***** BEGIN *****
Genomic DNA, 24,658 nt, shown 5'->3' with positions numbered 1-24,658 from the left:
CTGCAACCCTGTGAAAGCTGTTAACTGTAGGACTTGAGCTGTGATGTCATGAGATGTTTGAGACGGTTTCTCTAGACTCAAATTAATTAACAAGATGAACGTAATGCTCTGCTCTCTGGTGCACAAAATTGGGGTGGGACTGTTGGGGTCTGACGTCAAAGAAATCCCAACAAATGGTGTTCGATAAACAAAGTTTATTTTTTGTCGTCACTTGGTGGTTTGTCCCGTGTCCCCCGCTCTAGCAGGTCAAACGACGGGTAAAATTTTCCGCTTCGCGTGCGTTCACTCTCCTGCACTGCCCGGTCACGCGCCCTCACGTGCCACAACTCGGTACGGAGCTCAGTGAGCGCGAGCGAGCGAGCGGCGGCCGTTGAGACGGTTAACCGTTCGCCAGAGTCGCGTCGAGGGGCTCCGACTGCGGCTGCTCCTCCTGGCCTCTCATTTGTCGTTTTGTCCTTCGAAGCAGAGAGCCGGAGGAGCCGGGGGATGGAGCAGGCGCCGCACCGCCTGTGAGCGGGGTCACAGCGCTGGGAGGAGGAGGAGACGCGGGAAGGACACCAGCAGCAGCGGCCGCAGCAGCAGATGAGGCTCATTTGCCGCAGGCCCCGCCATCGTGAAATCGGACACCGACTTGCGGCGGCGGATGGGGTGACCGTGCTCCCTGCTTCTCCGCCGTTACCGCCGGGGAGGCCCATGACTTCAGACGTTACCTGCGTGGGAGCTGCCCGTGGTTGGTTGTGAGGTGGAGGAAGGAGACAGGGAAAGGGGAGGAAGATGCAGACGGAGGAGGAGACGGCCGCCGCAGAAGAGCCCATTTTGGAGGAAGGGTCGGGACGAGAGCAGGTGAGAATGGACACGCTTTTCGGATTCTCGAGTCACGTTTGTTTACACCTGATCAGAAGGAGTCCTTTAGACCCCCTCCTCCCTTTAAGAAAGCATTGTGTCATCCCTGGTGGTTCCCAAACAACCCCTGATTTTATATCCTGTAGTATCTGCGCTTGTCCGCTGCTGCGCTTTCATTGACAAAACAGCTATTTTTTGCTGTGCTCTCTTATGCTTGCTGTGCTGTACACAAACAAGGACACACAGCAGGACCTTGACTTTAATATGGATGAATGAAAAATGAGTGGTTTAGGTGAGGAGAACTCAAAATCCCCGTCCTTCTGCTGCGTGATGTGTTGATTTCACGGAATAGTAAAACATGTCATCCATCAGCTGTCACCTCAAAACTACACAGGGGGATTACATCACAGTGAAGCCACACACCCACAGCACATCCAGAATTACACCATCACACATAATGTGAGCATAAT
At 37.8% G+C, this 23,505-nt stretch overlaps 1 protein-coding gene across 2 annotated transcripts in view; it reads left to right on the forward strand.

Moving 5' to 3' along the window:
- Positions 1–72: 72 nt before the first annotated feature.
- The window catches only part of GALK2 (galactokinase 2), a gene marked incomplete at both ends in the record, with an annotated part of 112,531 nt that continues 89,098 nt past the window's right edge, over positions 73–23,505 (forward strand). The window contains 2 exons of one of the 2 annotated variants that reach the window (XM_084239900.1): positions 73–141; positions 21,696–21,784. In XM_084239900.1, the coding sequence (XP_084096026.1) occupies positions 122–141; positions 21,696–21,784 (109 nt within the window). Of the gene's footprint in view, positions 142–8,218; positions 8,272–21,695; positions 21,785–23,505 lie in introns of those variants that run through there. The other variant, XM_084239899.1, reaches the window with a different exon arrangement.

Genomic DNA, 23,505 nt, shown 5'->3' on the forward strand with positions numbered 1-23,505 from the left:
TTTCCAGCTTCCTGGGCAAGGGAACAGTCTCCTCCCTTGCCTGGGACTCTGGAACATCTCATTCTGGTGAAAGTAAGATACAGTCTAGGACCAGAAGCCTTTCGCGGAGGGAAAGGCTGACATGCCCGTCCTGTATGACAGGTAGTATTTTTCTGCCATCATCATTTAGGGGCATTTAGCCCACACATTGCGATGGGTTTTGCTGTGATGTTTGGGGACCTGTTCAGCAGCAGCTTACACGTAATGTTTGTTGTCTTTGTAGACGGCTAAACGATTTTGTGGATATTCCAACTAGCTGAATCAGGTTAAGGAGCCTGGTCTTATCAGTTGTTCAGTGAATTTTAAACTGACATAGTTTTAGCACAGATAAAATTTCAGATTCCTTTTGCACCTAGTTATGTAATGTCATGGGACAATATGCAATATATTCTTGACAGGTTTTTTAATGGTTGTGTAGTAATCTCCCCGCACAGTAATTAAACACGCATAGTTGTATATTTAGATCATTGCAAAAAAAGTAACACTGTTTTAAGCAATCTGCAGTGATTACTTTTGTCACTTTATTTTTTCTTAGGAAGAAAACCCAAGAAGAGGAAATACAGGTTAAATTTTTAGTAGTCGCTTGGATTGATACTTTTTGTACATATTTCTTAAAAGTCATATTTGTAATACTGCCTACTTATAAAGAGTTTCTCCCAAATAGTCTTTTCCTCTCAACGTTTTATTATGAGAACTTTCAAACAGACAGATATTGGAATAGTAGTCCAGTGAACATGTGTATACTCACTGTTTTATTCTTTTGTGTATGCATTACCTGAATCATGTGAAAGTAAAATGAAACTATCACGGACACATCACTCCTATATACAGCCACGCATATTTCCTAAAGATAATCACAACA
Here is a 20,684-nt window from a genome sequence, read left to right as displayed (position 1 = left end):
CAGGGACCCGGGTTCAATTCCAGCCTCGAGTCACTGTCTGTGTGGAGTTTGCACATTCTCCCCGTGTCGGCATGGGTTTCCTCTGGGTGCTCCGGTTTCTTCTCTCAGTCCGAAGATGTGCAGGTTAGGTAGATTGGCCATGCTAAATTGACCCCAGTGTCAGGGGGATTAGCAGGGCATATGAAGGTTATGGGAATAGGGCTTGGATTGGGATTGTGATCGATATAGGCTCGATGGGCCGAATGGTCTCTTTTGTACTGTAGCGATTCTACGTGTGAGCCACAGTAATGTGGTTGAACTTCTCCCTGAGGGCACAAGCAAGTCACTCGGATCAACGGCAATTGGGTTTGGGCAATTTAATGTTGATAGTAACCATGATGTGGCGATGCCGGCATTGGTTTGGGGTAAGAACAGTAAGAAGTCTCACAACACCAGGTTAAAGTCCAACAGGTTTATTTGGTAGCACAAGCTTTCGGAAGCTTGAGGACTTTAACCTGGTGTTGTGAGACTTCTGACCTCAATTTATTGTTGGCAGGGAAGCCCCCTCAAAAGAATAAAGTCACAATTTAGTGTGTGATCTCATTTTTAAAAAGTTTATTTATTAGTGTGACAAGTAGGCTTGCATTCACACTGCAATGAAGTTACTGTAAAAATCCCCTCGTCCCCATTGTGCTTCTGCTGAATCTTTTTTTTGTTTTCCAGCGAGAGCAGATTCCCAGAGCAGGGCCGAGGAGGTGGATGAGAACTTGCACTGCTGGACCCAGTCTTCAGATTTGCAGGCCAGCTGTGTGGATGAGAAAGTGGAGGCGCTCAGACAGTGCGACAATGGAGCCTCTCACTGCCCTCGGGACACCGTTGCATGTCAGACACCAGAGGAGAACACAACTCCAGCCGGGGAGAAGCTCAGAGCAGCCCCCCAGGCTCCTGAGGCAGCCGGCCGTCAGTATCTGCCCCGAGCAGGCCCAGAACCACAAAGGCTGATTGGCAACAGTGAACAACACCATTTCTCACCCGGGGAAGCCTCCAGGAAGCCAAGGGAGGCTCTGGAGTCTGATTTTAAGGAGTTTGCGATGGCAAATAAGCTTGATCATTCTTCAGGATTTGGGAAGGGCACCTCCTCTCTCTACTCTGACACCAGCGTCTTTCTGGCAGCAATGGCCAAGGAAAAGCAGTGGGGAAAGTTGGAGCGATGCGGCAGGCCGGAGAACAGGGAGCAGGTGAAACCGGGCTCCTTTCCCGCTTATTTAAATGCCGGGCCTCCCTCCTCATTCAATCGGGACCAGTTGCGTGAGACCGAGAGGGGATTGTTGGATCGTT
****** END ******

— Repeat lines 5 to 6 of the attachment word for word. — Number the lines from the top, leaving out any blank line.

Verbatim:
- Positions 1–72: 72 nt before the first annotated feature.
- The window catches only part of GALK2 (galactokinase 2), a gene marked incomplete at both ends in the record, with an annotated part of 112,531 nt that continues 89,098 nt past the window's right edge, over positions 73–23,505 (forward strand). The window contains 2 exons of one of the 2 annotated variants that reach the window (XM_084239900.1): positions 73–141; positions 21,696–21,784. In XM_084239900.1, the coding sequence (XP_084096026.1) occupies positions 122–141; positions 21,696–21,784 (109 nt within the window). Of the gene's footprint in view, positions 142–8,218; positions 8,272–21,695; positions 21,785–23,505 lie in introns of those variants that run through there. The other variant, XM_084239899.1, reaches the window with a different exon arrangement.